As a rigid healthcare system reinvents itself in the wake of a crisis that exposed manifold weaknesses, paying for care is perhaps the most glaring, and where innovation is focusing.
Disrupting healthcare payments is a bit like rerouting the ocean — easier said than done at best — but a growing number of companies are bringing popular alternatives like buy now, pay later (BNPL) installments to the health space, benefitting both patients and medical practices.
Startup Walnut announced Thursday (May 5) its $110 million Series A led by Gradient Ventures.
“Being able to provide a valuable service without acting as an inflationary force on the cost of healthcare is a core part of our offering,” the company said in a statement. “We typically describe this as ‘buy now, pay later’ for healthcare. By enabling patients to pay in monthly installments, we alleviate the financial burden for our patients to help them afford and access the care they need.”
“On the flip side, we help healthcare providers capture more revenue by removing price as a barrier for their patients,” Walnut added in the release. “We also speed up their revenue cycle and increase collection rates, all while increasing patient satisfaction.”
Read more: Healthcare BNPL Firm Walnut Raises $110M
The pandemic revealed a spiraling medical debt problem, and few medical practices have prioritized payment options and flexibility. That’s changing as more lenders offer novel forms of installment agreements that have long been available, but often end in default.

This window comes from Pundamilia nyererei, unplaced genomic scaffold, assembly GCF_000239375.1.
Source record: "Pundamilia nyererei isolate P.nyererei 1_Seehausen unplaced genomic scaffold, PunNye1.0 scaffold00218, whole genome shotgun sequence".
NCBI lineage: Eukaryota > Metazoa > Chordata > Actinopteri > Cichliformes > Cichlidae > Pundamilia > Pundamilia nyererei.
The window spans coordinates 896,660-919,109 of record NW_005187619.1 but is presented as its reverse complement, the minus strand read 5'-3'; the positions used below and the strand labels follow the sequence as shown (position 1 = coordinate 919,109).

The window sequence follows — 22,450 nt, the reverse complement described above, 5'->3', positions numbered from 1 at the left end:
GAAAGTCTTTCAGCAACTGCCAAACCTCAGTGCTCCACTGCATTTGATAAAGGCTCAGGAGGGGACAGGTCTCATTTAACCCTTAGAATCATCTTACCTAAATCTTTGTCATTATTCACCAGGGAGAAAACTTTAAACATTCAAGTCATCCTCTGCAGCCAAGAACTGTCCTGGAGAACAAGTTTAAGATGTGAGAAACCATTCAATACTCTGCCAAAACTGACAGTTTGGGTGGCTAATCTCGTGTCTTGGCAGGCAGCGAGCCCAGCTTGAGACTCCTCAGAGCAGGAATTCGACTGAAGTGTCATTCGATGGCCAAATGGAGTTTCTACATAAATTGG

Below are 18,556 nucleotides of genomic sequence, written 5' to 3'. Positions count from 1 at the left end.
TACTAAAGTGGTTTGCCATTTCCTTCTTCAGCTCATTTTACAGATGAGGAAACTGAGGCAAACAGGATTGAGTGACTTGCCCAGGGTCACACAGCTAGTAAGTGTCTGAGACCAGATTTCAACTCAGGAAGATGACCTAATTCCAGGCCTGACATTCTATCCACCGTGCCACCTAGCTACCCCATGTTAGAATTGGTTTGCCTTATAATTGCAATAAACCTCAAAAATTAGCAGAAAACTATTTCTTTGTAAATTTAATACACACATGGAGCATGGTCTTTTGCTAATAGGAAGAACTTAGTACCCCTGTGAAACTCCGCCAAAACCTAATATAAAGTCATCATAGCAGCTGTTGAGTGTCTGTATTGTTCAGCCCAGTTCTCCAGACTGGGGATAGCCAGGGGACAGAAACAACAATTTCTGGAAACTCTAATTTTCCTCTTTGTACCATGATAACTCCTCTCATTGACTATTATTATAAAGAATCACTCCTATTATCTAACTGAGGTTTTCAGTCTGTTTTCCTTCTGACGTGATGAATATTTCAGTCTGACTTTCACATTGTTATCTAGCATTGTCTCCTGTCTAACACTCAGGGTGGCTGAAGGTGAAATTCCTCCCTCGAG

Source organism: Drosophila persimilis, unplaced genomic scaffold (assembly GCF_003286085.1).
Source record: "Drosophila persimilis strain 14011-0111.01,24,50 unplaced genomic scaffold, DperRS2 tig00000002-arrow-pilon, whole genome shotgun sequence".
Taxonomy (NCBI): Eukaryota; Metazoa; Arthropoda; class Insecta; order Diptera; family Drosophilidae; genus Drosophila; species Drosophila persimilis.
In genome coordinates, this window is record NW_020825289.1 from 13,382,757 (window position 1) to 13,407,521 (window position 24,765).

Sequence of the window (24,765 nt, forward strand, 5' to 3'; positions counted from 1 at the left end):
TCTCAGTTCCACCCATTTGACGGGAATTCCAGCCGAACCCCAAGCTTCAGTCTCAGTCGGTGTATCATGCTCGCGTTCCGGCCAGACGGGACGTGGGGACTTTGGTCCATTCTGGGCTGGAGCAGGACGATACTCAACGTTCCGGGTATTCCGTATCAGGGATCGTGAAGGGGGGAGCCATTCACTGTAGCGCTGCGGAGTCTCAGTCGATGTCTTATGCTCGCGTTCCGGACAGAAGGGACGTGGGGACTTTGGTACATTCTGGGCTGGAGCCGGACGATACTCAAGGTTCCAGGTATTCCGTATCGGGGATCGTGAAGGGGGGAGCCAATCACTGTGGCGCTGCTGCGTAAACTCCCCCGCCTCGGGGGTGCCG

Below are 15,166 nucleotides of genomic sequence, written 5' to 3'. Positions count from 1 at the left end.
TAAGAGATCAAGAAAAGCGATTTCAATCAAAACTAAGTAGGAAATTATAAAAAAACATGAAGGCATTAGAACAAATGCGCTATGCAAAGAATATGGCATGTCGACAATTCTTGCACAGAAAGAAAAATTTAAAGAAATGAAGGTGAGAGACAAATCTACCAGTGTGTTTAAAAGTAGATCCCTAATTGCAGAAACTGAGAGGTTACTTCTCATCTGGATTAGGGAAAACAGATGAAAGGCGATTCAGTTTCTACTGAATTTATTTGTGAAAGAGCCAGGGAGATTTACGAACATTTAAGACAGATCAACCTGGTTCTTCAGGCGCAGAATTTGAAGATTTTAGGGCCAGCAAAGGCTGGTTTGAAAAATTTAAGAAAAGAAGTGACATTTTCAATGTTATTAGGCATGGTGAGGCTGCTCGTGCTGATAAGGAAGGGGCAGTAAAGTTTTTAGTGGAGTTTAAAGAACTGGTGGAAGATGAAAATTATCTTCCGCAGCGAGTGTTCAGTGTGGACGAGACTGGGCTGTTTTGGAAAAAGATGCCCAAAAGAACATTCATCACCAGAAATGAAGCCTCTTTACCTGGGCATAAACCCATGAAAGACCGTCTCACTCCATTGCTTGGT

In April, payments platform Alchemy brought things up a notch, introducing a fully automated “care now, pay later” solution specifically to address elective and cosmetic surgeries that have been down precipitously throughout the pandemic.
Zeroing in on situations where “financing options are sometimes unavailable due to an illegible patient credit score for lenders or banks,” Alchemy said in a press release that it has designed “a system specifically for these instances.”
“Our system has an onboarding application, sophisticated decisioning process that creates risk-based offers, as well as mechanisms to collect payments from patients at the time of the procedure through the end of the payment schedule,” Alchemy said in the release.
Medical Payments Intervention
PYMNTS research found that one-third of patients forego medical treatments over cost and payment concerns, and regulation like the No Surprises Act may cut the shock, but not the bill.
According to “The Payment Cure: How Improving Billing Experiences Impacts Patient Loyalty,” a PYMNTS report with research sponsored by CareCredit, 33% of patients “were aware that they needed to see a healthcare professional or receive medical care but did not do so.” The most frequently cited reason for this was that they were unable to pay for their care, with 22% citing cost as their prime concern, and 40% saying cost weighed heavily in the choice.
Get the study: How Improving Billing Experiences Impacts Patient Loyalty
Healthier Finances for Doctors and Patients
Companies including CareCredit and Rectangle Health among others have been at the vanguard of efforts to modernize healthcare payments by bringing transparency and FinTech capabilities, including artificial intelligence (AI) and machine learning, to bear on healthcare payments.
Another innovator making news is iVitaFi, a healthcare payment financing FinTech that debuted its iVitaFi MyPlan digital patient engagement and payment platform for hospitals and physician practices in late April.
In a press release, iVitaFi CEO Greg Falconer said, “Hospitals and practices can instantly connect eligible patients with the financial resources they need to be able to afford their medical care. Our platform provides multiple, digital engagement and payment options so that patients have an easy and convenient way to pay their healthcare bills.”
The new portal also gives online access to all outstanding medical bills “using single sign-on and [has] the option to quickly make a payment. Or, if patients prefer, they can easily self-enroll in a short-term or long-term payment plan or a hassle-free, 0% interest line of credit — up to 36 months, regardless of their credit score.”